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Vaccinations for Babies Can be Tracked Through New Fingerprint Scanning System

First Posted: Sep 30, 2014 07:20 AM EDT

There may be a new way to save the lives of children. Scientists have found that a fingerprint-based recognition method to track vaccination schedules could potentially save infants and toddlers from disease worldwide.

Each year, about 2.5 million children die worldwide because they do not receive vaccinations at the appropriate time. To increase converage, these vaccinations need to be recorded and tracked; currently, most parents due this through a paper document, yet these documents can be lost, which could mean that a child may be placed at risk.

"Paper documents are easily lost or destroyed," said Anil Jain, one of the researchers, in a news release. "Our initial study has shown that fingerprints of infants and toddlers have great potential to accurately record immunizations. You can lose a paper document, but not your fingerprints."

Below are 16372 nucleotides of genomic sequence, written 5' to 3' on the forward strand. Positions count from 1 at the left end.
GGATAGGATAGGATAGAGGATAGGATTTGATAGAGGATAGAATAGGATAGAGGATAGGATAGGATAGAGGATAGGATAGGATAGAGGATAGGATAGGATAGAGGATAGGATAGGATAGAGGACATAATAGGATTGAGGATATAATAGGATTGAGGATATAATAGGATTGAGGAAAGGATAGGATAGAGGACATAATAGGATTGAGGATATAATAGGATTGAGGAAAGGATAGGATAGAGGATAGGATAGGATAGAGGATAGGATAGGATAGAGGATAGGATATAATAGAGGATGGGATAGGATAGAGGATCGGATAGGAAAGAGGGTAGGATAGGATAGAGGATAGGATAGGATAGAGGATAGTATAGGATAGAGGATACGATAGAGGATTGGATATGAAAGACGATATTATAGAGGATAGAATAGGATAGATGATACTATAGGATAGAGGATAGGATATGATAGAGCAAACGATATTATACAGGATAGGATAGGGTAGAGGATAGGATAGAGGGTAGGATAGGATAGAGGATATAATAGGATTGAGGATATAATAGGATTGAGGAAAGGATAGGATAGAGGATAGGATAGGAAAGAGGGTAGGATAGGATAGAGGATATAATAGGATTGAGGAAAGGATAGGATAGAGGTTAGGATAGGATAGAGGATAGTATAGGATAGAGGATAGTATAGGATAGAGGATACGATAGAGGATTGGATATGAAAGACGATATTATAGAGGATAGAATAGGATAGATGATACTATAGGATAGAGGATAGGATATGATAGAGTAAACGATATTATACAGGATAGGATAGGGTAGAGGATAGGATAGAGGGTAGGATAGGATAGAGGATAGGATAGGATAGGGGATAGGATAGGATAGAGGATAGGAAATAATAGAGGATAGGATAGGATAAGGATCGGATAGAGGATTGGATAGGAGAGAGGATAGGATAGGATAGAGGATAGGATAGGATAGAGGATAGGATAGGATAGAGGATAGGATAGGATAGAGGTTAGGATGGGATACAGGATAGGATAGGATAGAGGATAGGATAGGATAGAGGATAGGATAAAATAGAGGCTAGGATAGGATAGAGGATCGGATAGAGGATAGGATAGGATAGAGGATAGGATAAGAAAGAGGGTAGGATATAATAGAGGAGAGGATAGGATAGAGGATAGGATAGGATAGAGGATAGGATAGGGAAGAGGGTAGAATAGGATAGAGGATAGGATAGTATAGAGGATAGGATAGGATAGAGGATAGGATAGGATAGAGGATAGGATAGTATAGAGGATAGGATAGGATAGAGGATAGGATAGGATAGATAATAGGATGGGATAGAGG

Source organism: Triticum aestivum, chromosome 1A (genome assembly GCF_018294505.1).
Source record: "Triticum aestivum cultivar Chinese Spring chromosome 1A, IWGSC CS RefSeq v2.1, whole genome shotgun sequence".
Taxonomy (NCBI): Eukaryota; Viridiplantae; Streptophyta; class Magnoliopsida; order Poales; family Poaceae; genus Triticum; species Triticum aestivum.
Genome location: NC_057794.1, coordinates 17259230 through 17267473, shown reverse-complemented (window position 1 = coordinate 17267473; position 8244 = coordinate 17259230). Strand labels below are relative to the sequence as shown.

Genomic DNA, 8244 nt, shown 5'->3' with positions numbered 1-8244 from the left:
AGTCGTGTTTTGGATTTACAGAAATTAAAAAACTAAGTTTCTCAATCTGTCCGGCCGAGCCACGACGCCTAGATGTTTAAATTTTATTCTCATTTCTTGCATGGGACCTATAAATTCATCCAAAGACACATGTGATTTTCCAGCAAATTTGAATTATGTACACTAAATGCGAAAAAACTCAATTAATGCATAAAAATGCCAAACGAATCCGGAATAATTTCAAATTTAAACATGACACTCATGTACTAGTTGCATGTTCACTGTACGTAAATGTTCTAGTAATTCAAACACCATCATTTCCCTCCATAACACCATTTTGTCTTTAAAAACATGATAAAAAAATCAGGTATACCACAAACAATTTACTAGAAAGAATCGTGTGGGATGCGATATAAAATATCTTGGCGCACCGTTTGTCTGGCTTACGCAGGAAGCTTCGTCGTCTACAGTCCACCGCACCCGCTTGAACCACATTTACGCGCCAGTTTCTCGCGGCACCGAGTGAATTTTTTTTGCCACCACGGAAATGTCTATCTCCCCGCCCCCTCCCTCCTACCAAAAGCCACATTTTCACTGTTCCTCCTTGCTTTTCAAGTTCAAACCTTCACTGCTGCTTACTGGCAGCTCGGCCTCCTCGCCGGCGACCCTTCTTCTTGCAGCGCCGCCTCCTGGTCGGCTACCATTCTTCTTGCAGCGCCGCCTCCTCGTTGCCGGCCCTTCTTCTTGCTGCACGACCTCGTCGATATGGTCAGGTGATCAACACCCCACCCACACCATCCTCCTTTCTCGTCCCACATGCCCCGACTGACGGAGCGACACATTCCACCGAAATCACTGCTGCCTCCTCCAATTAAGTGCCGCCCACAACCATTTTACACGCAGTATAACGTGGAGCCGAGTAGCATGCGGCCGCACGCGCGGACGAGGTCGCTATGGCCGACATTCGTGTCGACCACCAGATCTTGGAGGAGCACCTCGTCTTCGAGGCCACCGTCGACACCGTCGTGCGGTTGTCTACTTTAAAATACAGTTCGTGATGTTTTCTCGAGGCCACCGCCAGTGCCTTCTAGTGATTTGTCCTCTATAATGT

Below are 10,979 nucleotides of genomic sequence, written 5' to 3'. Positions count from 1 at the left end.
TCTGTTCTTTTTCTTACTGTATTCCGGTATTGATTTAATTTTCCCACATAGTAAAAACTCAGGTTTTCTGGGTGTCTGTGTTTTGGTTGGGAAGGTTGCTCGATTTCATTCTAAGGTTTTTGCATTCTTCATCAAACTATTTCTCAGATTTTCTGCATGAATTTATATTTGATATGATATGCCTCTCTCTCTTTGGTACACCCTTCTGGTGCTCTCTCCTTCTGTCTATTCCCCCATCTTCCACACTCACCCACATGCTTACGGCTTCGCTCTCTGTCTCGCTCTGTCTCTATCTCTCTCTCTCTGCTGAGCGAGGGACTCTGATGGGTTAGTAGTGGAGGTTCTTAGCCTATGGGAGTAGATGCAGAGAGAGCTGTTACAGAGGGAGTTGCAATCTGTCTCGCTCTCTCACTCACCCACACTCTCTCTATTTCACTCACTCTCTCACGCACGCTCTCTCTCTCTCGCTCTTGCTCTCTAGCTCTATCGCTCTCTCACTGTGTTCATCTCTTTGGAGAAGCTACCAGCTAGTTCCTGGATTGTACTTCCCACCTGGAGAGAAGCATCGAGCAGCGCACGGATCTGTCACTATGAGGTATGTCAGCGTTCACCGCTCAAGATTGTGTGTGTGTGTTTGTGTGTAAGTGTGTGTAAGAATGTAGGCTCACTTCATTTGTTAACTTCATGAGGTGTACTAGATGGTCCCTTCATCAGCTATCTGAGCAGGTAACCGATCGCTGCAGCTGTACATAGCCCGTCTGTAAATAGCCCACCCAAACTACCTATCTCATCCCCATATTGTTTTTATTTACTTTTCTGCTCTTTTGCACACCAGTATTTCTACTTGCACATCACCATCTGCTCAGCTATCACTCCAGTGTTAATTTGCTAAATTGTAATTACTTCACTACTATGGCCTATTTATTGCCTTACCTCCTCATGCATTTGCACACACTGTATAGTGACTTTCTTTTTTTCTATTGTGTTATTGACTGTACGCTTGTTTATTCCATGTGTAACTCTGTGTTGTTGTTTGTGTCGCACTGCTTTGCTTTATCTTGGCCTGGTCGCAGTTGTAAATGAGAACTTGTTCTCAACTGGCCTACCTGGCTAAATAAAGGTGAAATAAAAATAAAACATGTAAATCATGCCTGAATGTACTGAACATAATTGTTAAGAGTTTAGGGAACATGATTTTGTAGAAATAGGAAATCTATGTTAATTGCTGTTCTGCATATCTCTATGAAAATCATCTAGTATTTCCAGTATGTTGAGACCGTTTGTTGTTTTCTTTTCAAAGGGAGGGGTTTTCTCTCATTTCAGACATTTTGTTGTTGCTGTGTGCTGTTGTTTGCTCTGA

The researchers constructed a new fingerprint recognition system and then traveled to rural health facilities in West Africa to test it. They used an optical fingerprint reader to scan the thumbs and index fingers of both babies and toddlers. From this data, the scientists created a schedule that became part of a vaccine registry system.

Once this registry system is in place, all health care workers have to do is re-scan the child's fingers in order to see the vaccination schedule. This shows who has been vaccinated for what diseases and what additional booster shots may be needed.

"The process can still be improved but we have shown its feasibility," said Jain. "We will continue to work on refining the fingerprint matching software and finding the best reader to capture fingerprints of young children, which will be of immense global value. We also plan to conduct a longitudinal study to ensure that fingerprints of babies can be successfully matched over time."

The findings reveal that new systems could potentially help save lives. The new fingerprint system in particular could be a major boon in places where paperwork can be misplaced or lost.

The findings are published online here.

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